That is why we launched Reedsy Learning, a series of free, online ten-part courses that cover a range of topics, from “Book Reviews and How to Get Them”, to “How to Build a Solid Writing Routine”. All of our courses are built to turn writers into publishing entrepreneurs. They'll support you throughout the whole journey — from the first writing stages to the distribution process.

Did you know: it takes up to 3 days for Amazon to register a “sale” and attribute it to your AMS ad? This is why you should never turn off an Amazon ads campaign in the first 72 hours just because you don’t see sales come in. Find out more about Amazon ads for authors in our newest course!

The Community

Author Neil Gaiman once said, “Being a writer is a very peculiar sort of a job: it's always you versus a blank sheet of paper (or a blank screen) and quite often the blank piece of paper wins.” While we can relate to Gaiman’s sentiments, we also feel that calling in like-minded cavalry can help your fight.

This is why a priority of ours at Reedsy is creating a community of publishing professionals, and primarily, authors. There are a few ways in which we have sought to make Reedsy a place where writers can connect with one another:

The Reedsy blog
The Reedsy blog, where we post craft and technical pieces alike. But more importantly in terms of community, we host the From Our Authors series where indie authors who have used Reedsy to collaborate with professionals talk about their writing journeys. They share the learnings they have acquired throughout the publishing process, and offer tips for fellow writers going through the same process.


The #IWriteBecause campaign, which launched at the beginning of May, has been bringing authors from all walks of life together by giving them a chance to share what drives them to write. The core of this campaign is to empower a new generation of readers and writers, and to this end, Reedsy is donating $10 for every #IWriteBecause video submitted to Room to Read — a nonprofit that focuses on child literacy in Asia and Africa.

Update from the Reedsy community: Six months after hiring a Reedsy editor and publishing her debut novel, Until I Met Her, Natalie Barelli was signed by Amazon Publishing’s imprint Thomas and Mercer! On May 30th, her novel will be formally re-released.

Monday, May 15, 2017

Platform? What's That?

Platform? What's That?

I asked myself that a lot when I started writing for publication, and I did a lot of research to find the answer. Finally, I boiled it down to this.

#1 Decide what you want to be and become an expert.

I wanted to be Young Adult and Middle Grade book author. That was simple. To become an expert wasn’t. But I signed up for SCBWI, I attended conferences, I joined a critique group. Several. I wrote, I read. Over the years I learned a lot about writing and marketing. I also learned that becoming an expert takes a while, and because nothing remains the same, you can’t just stop and be smug about what you know.

#2 Establish a presence online.

Tell people who you are and what you do. I set up a webpage and a blog. I signed up for Twitter and created Facebook pages. I joined Goodreads and LinkedIn. 

#3 Connect with other professionals in your field. Network.

I began locally. My critique group was the beginning, then I started meeting other writers and agents and publishers at conferences and by doing presentations or sitting on panels.

I offered to do workshops for writers, and now do that yearly.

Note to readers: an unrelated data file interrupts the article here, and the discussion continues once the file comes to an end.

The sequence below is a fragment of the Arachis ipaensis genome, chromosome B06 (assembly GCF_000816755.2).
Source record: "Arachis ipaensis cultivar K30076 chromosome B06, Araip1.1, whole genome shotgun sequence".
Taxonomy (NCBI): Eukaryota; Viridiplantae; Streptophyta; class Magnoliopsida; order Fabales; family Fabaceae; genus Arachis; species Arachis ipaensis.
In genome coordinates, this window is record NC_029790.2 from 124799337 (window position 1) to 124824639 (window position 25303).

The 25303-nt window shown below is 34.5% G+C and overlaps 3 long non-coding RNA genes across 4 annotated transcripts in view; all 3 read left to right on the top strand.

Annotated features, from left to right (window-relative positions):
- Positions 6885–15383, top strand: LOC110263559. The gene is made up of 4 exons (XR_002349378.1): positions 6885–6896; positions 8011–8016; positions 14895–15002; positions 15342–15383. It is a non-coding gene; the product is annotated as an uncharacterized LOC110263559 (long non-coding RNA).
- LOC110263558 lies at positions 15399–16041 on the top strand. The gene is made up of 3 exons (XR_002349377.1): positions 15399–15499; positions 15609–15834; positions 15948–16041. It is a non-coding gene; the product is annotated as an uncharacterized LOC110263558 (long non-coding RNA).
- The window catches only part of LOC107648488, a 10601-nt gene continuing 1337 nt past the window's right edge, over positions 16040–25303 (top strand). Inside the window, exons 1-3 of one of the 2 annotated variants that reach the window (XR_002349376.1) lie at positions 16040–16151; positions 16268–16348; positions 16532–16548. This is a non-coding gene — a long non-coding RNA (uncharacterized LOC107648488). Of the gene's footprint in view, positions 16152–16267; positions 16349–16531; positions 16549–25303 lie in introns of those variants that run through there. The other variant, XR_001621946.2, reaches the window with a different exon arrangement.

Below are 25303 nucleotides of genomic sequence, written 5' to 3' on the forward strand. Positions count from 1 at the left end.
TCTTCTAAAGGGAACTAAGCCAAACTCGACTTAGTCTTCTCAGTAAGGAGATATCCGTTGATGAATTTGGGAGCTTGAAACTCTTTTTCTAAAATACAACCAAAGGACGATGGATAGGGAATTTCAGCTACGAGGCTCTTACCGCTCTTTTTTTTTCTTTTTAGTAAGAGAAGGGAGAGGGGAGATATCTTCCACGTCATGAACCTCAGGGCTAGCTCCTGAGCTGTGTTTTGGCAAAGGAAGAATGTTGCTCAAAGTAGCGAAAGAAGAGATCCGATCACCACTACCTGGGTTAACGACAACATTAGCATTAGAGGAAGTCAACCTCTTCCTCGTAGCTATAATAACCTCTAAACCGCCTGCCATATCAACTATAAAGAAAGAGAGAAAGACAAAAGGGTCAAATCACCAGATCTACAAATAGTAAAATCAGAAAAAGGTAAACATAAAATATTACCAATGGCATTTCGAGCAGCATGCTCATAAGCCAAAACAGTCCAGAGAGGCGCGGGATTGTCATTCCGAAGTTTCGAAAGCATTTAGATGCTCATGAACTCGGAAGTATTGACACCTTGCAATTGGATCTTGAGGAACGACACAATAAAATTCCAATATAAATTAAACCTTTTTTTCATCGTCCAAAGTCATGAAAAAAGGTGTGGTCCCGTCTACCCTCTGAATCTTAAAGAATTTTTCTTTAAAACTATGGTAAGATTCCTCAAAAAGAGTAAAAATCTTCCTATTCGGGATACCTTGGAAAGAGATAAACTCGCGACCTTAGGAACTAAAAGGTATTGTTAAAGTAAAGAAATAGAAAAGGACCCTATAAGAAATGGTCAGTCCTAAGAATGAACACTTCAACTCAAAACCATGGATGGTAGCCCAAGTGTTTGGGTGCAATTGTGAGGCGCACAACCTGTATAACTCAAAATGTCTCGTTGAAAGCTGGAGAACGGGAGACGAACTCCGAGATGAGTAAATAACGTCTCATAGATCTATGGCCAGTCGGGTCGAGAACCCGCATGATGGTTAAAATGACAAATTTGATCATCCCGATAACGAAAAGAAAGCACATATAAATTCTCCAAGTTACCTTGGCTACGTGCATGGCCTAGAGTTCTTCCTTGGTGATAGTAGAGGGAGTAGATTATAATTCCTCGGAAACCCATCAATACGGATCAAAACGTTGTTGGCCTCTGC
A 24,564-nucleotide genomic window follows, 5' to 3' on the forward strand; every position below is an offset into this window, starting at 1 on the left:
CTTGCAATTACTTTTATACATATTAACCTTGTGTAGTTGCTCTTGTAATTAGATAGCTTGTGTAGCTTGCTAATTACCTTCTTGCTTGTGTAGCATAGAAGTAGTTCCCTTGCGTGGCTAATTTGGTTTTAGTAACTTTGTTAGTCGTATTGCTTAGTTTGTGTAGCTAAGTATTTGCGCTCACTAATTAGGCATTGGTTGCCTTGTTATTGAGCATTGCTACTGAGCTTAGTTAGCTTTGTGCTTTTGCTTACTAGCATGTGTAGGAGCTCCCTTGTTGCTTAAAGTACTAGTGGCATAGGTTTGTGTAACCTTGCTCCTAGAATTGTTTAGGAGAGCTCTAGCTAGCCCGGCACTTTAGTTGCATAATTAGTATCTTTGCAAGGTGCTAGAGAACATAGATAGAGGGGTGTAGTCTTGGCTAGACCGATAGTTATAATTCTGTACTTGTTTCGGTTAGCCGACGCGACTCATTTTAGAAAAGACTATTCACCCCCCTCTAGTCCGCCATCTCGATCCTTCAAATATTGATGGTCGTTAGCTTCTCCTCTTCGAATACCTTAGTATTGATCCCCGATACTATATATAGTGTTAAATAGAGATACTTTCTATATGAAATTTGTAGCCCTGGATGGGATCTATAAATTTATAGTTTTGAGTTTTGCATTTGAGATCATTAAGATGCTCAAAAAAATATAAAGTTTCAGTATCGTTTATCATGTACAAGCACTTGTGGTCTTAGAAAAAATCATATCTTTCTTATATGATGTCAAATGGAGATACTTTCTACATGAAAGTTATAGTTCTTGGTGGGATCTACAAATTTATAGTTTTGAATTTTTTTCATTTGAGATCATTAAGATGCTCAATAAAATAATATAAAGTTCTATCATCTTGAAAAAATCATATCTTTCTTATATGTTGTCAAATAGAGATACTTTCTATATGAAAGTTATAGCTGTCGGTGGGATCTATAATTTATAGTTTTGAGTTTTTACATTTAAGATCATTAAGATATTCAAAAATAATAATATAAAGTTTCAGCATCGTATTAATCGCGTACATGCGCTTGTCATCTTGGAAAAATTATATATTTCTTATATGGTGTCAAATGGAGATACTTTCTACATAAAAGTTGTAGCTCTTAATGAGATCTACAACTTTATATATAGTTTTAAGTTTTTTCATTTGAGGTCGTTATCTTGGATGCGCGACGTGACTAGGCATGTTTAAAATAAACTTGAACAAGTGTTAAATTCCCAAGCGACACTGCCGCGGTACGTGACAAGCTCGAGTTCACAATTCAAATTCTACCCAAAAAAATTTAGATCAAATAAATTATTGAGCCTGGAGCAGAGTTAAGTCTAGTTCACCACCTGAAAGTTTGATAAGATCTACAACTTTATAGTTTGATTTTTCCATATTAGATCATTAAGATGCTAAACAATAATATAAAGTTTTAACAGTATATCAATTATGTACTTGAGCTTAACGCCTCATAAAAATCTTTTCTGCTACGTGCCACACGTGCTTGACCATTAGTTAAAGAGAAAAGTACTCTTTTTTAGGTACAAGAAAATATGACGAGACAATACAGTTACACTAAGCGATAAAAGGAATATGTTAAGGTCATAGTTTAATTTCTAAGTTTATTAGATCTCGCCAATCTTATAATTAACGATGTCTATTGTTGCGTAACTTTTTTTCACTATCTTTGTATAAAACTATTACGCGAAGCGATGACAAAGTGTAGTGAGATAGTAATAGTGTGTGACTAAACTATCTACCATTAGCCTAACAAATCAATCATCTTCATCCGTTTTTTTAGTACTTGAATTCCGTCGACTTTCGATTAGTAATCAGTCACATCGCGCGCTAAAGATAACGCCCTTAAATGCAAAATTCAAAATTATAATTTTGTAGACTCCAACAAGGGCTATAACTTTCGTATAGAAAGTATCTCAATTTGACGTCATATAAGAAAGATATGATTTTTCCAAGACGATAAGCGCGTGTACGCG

#4 Be clear, be consistent and be constant. (The 3 Cs)

This was excellent advice, simple to remember, but challenging to maintain. I’m still working on this.

#5 Ask for help.

Get feedback from those who know what they’re doing and are doing it well. I appreciate all the people I’ve connected with online and in person. I love their feedback on my work and really appreciate it. 

After doing this for a while, I figured out I just had to be me and tell people who that me is, using the principle of those three Cs. Your platform won't happen overnight, but it will grow and mature if you stick with it. 

“Always be a first rate version of yourself and not a second rate version of someone else.”
~Judy Garland

Monday, May 8, 2017

Planning a Writer's Conference?

Have you ever wondered what’s involved in putting together a writing conference or book festival? Thinking of starting your own? Let author Austin Camacho tell you what’s really involved!

How far in advance is a conference planned?

The day after a conference ends we hold the first meeting to start planning the next one. There are a lot of moving parts and successful authors plan their calendars pretty far out. We need the details pinned down early if we're going to attract great talent.

Reader/Writer conferences very in prices. What’s the best way to assess the value versus cost, both as an attendee and an organizer?

For readers, the value of a conference is based on three things: will the writers I want to see be there? How much access will I have to those writers? And what is included? For example, at our Creatures, Crimes and Creativity Con all meals during the event are included in the registration price.

Writers should assess the value of a con based on three other criteria.
1. Networking – will I meet the movers and shakers in MY genre, am I looking for an agent, will I have access to major successes in the business?
2. Promotion- will I get exposure to new readers by being on panels, will I participate in book signings, will I be positioned to be associated with big name writers, will I get a story in an anthology, will I be listed on the con’s web site, in the program, on their Facebook page?
3. The Experience – Will I be talking to fans, being interviewed for radio or on camera, have a chance to pitch or buzz my book?

What are some of the key aspects to consider when planning a major conference? What are some things people might not think about?